Paris sections demand the removal of the king (1792)




On August 3rd 1792, 47 of the 48 Paris sections handed the following petition, demanding the removal of the king, to the Legislative Assembly. The Assembly heard the petition but equivocated and took no firm action. This led to the attack on the Tuileries and the suspension of Louis XVI a week later.



“Legislators, when the fatherland is in danger, its children ought to press around it, and never has so great a peril threatened the fatherland. The Paris Commune sends us to you. We come to bring the opinion of a large city into the home of the law. Filled with respect for the nation’s representatives, filled with confidence in their courageous patriotism, [Paris] believes that to cure the ills of France it is necessary to attack them at their source and not lose a moment…

We shall not retrace for you the entire conduct of Louis XVI since the first days of the revolution, his sanguinary projects against the city of Paris, his preferences for nobles and priests, the aversion he displayed for the people and the National Assembly… We shall not retrace for you the oaths he violated so many times, the protestations incessantly renewed and contradicted by his actions, up to the moment when his treacherous flight opened up the eyes of the citizens… We shall leave aside everything that is covered by the people’s pardon, but to forgive is not to forget…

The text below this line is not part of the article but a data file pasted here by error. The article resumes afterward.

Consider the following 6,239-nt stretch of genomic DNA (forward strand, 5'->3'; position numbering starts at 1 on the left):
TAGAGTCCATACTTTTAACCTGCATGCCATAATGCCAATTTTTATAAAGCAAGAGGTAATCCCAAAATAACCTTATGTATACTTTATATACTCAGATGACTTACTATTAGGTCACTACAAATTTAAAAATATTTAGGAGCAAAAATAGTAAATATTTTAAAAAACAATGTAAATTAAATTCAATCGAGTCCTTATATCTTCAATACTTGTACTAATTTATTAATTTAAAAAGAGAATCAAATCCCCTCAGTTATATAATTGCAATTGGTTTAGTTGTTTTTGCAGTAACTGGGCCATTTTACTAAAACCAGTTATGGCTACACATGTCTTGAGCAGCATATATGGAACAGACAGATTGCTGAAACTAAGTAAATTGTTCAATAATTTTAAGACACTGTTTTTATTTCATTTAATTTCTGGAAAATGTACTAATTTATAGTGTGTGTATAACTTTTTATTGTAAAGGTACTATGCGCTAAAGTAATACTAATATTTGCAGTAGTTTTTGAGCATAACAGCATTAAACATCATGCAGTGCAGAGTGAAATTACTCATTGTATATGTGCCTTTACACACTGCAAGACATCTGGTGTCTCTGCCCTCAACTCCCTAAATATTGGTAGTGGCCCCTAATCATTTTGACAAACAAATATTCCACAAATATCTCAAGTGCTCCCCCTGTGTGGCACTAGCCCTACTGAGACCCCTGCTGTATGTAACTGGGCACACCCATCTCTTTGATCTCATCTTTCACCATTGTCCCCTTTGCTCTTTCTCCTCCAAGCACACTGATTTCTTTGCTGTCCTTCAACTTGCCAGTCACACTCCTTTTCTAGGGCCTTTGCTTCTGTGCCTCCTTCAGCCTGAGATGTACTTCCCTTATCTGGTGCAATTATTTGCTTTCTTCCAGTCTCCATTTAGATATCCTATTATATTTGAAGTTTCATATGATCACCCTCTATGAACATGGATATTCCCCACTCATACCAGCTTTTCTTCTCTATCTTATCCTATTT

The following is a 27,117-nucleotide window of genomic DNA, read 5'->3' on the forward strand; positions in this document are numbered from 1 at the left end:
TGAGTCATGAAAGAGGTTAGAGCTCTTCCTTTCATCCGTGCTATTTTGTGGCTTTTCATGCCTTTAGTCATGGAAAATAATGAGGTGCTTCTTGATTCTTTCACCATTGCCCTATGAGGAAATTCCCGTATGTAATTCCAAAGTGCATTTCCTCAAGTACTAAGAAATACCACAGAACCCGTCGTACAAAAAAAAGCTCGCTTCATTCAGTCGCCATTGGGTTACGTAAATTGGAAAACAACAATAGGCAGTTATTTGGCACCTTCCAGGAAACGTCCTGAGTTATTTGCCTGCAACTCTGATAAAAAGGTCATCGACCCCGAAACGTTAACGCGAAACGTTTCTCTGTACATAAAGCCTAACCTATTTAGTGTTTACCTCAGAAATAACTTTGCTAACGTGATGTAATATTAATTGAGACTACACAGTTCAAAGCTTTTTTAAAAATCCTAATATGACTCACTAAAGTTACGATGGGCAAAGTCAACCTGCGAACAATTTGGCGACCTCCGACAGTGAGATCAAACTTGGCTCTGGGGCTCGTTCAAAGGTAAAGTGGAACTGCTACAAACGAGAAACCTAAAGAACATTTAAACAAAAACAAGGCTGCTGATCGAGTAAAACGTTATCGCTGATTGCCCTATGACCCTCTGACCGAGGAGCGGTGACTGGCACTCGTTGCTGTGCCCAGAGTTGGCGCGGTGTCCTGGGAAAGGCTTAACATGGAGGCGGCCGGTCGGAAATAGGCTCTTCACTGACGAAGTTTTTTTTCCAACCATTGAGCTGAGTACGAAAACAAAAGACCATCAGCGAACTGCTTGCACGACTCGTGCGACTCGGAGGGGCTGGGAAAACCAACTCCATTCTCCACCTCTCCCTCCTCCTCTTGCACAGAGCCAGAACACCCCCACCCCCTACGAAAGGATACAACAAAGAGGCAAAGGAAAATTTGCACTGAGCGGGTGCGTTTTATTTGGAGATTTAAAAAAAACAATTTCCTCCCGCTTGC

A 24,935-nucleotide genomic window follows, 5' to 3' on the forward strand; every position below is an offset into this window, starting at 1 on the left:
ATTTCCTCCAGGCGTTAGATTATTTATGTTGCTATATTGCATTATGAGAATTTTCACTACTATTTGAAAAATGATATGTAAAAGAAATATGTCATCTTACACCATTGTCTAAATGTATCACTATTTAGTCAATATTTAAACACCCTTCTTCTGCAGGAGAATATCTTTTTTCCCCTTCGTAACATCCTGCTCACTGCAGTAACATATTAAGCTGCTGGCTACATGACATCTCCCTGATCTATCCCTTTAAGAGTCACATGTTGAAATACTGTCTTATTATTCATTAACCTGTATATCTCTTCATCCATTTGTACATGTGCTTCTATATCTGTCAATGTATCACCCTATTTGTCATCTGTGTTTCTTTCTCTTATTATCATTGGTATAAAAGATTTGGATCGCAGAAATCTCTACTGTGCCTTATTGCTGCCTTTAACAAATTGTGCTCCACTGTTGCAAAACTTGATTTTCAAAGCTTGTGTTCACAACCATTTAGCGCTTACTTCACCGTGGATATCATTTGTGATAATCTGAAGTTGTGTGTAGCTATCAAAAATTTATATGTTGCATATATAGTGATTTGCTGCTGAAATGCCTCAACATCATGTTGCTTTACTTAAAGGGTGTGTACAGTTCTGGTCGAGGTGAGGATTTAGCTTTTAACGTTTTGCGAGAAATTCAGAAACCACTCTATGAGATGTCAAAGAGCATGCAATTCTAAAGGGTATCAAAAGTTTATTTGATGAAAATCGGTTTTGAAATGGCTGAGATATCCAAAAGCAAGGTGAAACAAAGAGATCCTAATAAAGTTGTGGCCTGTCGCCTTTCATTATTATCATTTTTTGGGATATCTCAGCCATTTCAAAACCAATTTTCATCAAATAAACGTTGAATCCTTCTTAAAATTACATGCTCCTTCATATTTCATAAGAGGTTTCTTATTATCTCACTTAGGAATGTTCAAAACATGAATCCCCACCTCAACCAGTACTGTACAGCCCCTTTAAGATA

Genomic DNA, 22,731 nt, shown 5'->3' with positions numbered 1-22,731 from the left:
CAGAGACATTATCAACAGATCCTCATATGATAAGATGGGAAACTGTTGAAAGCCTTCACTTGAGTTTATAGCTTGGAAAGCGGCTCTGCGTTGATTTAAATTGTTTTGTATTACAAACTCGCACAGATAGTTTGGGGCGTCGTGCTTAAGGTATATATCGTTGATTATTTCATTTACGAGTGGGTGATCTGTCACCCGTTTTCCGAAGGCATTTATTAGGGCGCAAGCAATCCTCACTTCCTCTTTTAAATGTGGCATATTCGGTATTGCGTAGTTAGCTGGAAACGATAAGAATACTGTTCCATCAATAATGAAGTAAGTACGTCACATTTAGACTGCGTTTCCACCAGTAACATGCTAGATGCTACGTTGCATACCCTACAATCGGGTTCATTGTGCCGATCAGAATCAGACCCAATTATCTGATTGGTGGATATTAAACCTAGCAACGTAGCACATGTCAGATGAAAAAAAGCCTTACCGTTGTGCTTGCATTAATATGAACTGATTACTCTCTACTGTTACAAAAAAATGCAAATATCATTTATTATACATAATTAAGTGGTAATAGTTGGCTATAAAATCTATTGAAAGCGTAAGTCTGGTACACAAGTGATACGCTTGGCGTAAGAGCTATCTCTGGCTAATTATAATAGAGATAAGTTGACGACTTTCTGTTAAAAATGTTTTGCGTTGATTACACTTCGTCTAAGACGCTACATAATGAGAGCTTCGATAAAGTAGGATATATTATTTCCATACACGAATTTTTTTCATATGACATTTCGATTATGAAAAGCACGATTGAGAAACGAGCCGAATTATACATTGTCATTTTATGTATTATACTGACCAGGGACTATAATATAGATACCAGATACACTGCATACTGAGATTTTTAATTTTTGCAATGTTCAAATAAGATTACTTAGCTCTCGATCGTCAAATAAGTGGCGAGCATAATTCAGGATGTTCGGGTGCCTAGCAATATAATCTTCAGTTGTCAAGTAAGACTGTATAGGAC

Armed enemies threaten our territory from abroad. Two tyrants publish a manifesto against the French nation that is as insolent as it is absurd. French parricides, led by the king’s brothers and allies, prepare to rend the bosom of their fatherland. Already the enemy at our frontiers places executioners opposite our soldiers…

The head of the executive power is the first link in the chain of counter-revolution… Far from putting himself in opposition to our domestic and foreign enemies, his conduct is a formal and perpetual act of disobedience to the Constitution. As long as we have such a king, liberty cannot grow strong, and we are determined to remain free…

Since it is very doubtful whether the nation can have confidence in the present dynasty, we ask that the ministers may provisionally exercise the executive power once [the king is removed] until the will of the people, our sovereign and yours, is legally pronounced in a National Convention…

Meanwhile, let our enemies, however they may be, arrange themselves beyond our frontiers; let scoundrels and perjurers abandon the soil of our liberty; let 300,000 slaves advance, they will find before them tens of millions of free men… Let each of us be soldiers in turn [and] let each of us make his memory illustrious by the death of a tyrant before yielding his last breath.”

paris sections louis xvi
A coloured drawing from 1792 mocking the unpopular Louis XVI
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